What Are the Requirements for Interview Recording Equipment?

When shopping for interview recording equipment, there are certain features that need to come standard. Your work can go so much smoother when you have the appropriate setup in place. This quick recap can help your agency build a modern interview room.

Your Interview Evidence Recording Requirements

Court-admissible interview evidence requires the recording to have the video date and timestamp watermarking. This should be an automatic function for any interview recording equipment you consider, but in our opinion, a few other requirements can also help with a streamlined process:

  • Video Date/Time Overlay

  • Remote Start/Stop

  • Non-Proprietary Audio and Video Files 

  • High Resolution/IP Cameras

  • Interdepartmental Security

  • Ability to Add Bookmarks (Notes) and Add META Data 

  • Multiple Backup Solutions

A remote start/stop system lets the interviewer EASILY start the recording with discretion. High resolution cameras can record details that older models might miss—and the same goes for high-quality microphones. Having non-proprietary audio and video files that will play on any PC –  makes it easier to manage your recordings, and interdepartmental security settings give you the peace of mind that only approved parties will have access to the interview evidence.

Some agencies may decide on other requirements for their site to add to this list. These are only suggestions on where to start. On the whole, if the interview recording equipment fits the bill for each of these checklist items, you’re heading in the right direction.

Examining the Interview Room Equipment Options

For the purpose of this article, we’re primarily looking at equipment for interview rooms. There are slightly different options and requirements for mobile interview recording equipment that can travel with you in the field. Both types of setups rely on good image quality and reliable sound recording. With permanent installations, however, the position of the equipment is what really counts.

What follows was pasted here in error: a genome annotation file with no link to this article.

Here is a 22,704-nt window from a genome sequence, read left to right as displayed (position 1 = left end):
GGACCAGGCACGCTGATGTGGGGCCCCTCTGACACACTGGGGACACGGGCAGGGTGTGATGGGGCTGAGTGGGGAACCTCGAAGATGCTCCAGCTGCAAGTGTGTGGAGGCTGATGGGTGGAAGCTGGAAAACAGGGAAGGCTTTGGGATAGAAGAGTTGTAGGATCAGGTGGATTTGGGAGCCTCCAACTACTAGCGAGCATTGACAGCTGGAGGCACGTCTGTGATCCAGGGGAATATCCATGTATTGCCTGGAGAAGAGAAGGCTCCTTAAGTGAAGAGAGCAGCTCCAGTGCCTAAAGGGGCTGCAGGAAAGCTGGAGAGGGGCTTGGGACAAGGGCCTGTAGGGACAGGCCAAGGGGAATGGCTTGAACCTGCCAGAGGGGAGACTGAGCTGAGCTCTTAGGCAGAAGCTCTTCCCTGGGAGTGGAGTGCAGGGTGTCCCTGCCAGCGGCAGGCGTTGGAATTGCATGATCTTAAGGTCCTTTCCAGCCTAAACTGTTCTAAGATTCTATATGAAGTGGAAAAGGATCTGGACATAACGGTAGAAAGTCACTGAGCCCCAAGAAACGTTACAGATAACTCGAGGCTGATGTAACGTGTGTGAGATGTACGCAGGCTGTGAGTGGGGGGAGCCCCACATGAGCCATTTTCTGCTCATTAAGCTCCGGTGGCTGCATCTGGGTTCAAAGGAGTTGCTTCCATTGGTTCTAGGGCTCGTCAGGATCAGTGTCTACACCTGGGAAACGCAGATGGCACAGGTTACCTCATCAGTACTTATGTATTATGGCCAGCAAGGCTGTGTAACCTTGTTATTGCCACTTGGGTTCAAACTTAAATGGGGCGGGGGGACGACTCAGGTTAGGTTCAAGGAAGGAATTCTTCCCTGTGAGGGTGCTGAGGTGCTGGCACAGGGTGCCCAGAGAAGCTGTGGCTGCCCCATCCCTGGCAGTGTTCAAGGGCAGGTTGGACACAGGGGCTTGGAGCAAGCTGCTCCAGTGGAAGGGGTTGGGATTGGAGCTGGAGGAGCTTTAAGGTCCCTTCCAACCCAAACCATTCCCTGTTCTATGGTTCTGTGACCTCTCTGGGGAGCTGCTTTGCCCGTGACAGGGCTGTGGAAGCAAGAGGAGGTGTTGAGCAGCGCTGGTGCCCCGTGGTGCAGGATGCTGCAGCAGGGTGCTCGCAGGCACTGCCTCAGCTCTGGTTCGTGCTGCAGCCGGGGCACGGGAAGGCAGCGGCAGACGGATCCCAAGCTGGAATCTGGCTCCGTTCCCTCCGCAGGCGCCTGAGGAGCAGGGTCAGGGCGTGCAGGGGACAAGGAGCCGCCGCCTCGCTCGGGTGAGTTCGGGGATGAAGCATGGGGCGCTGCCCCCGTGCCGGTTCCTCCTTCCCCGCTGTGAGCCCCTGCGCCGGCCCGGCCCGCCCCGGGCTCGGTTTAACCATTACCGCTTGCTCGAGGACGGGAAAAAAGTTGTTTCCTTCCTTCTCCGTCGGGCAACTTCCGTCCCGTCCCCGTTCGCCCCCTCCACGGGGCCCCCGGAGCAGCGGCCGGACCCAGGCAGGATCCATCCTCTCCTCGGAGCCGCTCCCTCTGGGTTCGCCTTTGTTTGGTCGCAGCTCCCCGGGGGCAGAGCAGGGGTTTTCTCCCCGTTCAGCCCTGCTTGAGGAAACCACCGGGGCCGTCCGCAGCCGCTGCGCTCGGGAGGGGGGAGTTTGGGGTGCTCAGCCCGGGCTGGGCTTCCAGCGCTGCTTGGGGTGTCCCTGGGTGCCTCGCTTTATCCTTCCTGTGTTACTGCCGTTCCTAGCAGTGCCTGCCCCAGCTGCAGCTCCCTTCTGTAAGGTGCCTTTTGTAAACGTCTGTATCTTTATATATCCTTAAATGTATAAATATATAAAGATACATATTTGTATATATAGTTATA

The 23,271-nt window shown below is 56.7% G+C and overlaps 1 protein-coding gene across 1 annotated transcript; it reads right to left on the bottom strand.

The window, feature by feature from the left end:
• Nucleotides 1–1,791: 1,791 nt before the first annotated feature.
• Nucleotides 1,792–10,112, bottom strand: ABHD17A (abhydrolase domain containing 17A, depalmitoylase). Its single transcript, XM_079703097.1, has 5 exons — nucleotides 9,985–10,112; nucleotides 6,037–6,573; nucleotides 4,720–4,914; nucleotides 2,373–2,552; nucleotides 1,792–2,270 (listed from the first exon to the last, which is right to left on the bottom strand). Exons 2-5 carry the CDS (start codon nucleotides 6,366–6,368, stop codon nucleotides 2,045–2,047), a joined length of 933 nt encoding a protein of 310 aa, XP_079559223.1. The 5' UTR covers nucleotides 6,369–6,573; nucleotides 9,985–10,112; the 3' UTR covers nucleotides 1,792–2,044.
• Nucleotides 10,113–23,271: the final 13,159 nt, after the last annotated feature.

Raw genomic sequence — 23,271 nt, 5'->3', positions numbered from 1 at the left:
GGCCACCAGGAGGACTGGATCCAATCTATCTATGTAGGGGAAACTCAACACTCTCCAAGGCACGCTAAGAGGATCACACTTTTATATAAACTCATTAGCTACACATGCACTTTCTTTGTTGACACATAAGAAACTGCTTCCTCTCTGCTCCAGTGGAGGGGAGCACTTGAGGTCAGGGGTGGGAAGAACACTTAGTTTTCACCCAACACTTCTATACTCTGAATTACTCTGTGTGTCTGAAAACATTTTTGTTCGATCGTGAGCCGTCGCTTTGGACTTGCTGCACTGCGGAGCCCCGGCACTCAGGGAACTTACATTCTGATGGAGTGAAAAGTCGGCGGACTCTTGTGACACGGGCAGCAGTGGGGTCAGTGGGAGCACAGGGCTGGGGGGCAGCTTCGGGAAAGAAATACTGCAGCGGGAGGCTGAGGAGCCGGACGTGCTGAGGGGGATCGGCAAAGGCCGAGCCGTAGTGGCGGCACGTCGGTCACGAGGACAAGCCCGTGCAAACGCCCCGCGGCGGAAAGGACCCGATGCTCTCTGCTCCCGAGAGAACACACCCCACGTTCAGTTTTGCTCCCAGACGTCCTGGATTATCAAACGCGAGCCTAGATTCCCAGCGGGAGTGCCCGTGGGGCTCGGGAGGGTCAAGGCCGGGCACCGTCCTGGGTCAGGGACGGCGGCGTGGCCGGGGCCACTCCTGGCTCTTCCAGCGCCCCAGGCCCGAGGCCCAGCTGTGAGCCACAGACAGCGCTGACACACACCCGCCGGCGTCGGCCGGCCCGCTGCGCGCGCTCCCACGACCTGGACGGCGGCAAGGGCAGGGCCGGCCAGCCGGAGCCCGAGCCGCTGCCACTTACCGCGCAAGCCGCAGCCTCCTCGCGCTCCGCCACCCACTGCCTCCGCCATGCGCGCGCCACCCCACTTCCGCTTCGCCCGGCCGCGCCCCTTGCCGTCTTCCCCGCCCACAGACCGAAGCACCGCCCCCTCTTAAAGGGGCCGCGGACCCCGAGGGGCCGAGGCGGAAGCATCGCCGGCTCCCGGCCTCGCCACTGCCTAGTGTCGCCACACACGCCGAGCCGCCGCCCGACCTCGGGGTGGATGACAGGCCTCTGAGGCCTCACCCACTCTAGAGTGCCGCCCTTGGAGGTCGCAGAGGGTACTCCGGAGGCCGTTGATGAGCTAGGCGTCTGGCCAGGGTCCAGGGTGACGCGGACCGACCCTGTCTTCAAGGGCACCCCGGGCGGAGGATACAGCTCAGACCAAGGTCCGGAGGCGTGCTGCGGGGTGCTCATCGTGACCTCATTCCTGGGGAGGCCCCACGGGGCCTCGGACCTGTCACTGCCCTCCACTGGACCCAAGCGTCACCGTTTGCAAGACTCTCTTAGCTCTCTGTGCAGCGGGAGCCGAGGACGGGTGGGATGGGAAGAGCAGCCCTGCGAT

Once you have the correct audio and video gear, you need to make sure that your camera and microphone placement is set up for a successful recording. It’s not enough to have the latest interview recording equipment. The best options really come down to the interview room layout itself.

Your omni-directional microphones need to be close enough to record the nuances of someone’s tone of voice, yet not so close that they pick up every breath. Similarly, the cameras need to be angled correctly for an unobstructed view, but they can’t be too close. You don’t want the recording process to be distracting to either the subject or the interviewer. Taking every detail into consideration can help you organize your room for accurate court-admissible evidence every time.

Helpful Bonuses with Interview Recording Equipment

If you really want to get your interview room set up with the best, it’s also worth looking at one-touch recording options. Being able to start and stop a recording with something as simple and discreet as a light switch can be a great way to focus on the task at hand—without fumbling for remote controls or other buttons.

For redactions, it’s also helpful to have a system that includes video grab frame technology. Managing the evidence with searchable notes can also have benefits for keeping all of the details in order, too. While these user-friendly functions aren’t an absolute must, they certainly make things easier for agencies. Running through a demo with your interview recording equipment company can help you consider all of your options. If you’d like to schedule a time to explore a setup with iRecord, just send us a message!

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